Johnson vs. Bagautinov: The Fastest Show on Canvas

Fightland Blog

By Dan Shapiro

Zip. Zap. Pop. Pow. Blammo…

Don’t flinch, blink, or even run to the can, because flyweights Demetrious Johnson and Ali Bagautinov are headlining UFC 174, and if history is any indicator, these 125-pound fighters are about to bring a brand of thunder, flash, and awe like no other into the Octagon come June 14.

It’s been more than two years since Johnson became the first flyweight to compete in the UFC, and while there was initially a misconception that 125-pound men would not be able to provide the same excitement as their heavier MMA counterparts, that myth was quickly busted on account of the relentless pace and superhuman speed displayed by mixed martial arts’ lightest competitors.

Back in March 2012, the public seemed uninterested in the five-foot-three Johnson, who was, at the time, coming off a loss to then-bantamweight-champion Dominick Cruz. Far smaller in stature than the average fight fan, Johnson, along with division mates Ian McCall and Joseph Benavidez, took part in the UFC’s inaugural flyweight tournament. And in addition to competing for the 125-pound title, he was fighting for athletic relevancy in a sport dominated by men twice his size.

Fast forward two years, and Demetrious Johnson has transformed and evolved into one of mixed martial arts’ most entertaining and technically sound fighters, lighting up adversaries with dazzling footwork and unprecedented striking precision, heralding the rise of the flyweight division.

Johnson is currently the only man to ever hoist the UFC flyweight title, narrowly earning the strap in a closely contested split decision over Benavidez in September 2012. But unlike current UFC champion Jose Aldo, or former titleholders Georges St-Pierre and Benson Henderson, Johnson has refused to play it safe in his three defenses, laying it all out on the table every time he enters the Octagon.

It is exactly this type of calculated risk that has helped Johnson elevate the status and public awareness of the flyweight division; his gutsy performances, which include submission and knockout stoppages in his last two outings, and creativity provide the highlight reel finishes that MMA fans, enthusiasts, and experts crave.

Johnson’s impressive showings have also given credence to the combat exploits of his undersized peers, opening the doors for international flyweights, many of whom were stuck on undercards, or, even worse, trapped in mid-level promotions.

First came a crop of flyweights from Brazil, fighters like Jussier Formiga da Silva and John Lineker, then there was speculation of an Asian influx into the division, helping global appeal and expansion abroad, to nations where the average size is far smaller than MMA hotbeds like the US and Canada. Ultimately, it was Russian Ali Bagautinov who rose up the 125-pound ranks to earn a title shot against Johnson.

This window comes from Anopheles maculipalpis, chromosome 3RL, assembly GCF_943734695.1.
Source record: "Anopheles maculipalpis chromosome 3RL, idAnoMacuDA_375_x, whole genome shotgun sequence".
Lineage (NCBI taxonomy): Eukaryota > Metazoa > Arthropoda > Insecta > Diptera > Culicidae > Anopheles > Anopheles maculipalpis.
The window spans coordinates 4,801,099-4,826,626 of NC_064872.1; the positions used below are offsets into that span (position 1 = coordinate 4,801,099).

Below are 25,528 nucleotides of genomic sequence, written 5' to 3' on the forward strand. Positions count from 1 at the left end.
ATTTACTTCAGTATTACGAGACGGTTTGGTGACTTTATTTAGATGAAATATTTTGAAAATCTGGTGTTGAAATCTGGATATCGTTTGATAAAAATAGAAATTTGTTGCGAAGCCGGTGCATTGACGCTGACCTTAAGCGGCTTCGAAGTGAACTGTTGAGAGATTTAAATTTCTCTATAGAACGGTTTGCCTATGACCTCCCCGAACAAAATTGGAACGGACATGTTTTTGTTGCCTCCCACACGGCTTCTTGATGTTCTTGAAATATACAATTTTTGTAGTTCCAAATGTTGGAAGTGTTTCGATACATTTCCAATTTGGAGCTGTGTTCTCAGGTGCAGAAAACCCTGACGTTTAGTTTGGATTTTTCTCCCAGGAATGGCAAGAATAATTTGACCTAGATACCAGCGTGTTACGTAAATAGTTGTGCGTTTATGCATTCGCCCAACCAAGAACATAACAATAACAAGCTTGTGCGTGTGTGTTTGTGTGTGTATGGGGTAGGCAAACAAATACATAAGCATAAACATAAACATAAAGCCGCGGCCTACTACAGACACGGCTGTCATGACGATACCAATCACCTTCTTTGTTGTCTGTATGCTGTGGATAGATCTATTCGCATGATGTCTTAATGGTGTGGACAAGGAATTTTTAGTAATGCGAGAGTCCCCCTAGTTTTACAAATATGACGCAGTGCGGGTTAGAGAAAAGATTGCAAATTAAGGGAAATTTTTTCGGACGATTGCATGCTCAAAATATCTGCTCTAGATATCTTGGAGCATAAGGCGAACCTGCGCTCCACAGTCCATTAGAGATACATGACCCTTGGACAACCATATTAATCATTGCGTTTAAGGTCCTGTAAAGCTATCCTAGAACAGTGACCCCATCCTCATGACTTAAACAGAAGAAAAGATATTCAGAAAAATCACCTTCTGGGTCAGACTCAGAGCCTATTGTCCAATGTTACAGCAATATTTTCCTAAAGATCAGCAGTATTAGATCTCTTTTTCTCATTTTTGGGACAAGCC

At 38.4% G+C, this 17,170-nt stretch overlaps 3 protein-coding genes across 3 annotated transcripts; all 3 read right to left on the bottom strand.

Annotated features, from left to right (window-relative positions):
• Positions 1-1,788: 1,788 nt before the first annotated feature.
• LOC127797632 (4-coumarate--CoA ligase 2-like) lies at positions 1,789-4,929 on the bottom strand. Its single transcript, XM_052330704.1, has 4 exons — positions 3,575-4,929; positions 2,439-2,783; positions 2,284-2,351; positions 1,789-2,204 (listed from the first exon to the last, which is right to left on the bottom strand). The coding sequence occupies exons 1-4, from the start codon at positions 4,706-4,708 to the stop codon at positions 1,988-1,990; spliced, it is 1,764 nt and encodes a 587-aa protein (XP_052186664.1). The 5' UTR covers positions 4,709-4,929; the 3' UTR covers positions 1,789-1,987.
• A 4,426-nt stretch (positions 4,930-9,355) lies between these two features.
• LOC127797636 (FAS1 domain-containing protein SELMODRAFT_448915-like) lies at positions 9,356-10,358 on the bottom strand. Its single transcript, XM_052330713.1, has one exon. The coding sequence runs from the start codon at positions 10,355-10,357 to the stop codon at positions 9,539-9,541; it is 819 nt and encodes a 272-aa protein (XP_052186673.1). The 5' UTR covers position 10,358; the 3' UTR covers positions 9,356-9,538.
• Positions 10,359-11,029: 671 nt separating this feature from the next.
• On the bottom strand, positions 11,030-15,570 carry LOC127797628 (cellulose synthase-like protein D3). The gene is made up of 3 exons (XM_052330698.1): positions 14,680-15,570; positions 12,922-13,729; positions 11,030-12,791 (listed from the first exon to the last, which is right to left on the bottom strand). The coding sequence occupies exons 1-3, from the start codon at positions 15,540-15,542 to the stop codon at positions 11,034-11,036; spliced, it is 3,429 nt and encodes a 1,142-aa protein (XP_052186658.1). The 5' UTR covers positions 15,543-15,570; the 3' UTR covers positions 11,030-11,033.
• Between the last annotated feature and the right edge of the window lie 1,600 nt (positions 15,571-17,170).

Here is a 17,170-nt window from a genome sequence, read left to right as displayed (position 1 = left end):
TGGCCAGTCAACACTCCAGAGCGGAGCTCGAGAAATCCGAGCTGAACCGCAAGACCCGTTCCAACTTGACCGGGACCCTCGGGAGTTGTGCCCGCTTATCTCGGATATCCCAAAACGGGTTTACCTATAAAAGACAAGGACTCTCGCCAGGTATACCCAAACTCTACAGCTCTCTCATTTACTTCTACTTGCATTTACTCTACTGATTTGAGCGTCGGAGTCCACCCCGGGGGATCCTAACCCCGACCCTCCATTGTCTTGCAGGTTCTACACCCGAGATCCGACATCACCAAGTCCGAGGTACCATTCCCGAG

A combat Sambo world champion, Bagautinov became an unlikely standout in the flyweight division. And although Russians are widely considered to be large in stature by international standards, he still packs some mean power in that little right fist; it is perhaps the heaviest punch in the division.

Bagautinov is affable, and has propelled himself to main-event status on the strength of three-straight wins inside the Octagon. Standing all of five-foot-four, he swings like a beast, throwing his right with consistency and accuracy, mixing his repertoire up with knees, kicks, and takedowns.

With lightning-fast hands, Bagautinov once mused that he chose not end his fight against Tim Elliott so that Arnold Schwarzenegger, who was sitting ringside at UFC 167, would be forced to sit through the full 15-minute affair as a sort of retribution for all the time he spent watching the latter’s film catalogue.  But all jokes aside, Bagautinov’s cardio has come into question on occasion, which is unheard of for the flyweight division, where fleet-footed fighters trade with reckless abandon and have no concept of gassing out.

Still, he is far faster, and in significantly better shape, than anyone not named Demetrious Johnson.

The flyweights of the world will forever be fighting an uphill battle for respect and attention; MMA is in some ways the personification of superhuman strength and size, and ignorance will inevitably impede the mass acceptance of this lightest weight category.

But regardless of body size and weight, flyweights like Johnson and Bagautinov, or John Dodson (who fights at Saturday’s UFC Fight Night 42), or McCall (who fights at UFC Fight Night 46 on July 19), bring new style and phenomenal artistry to MMA.


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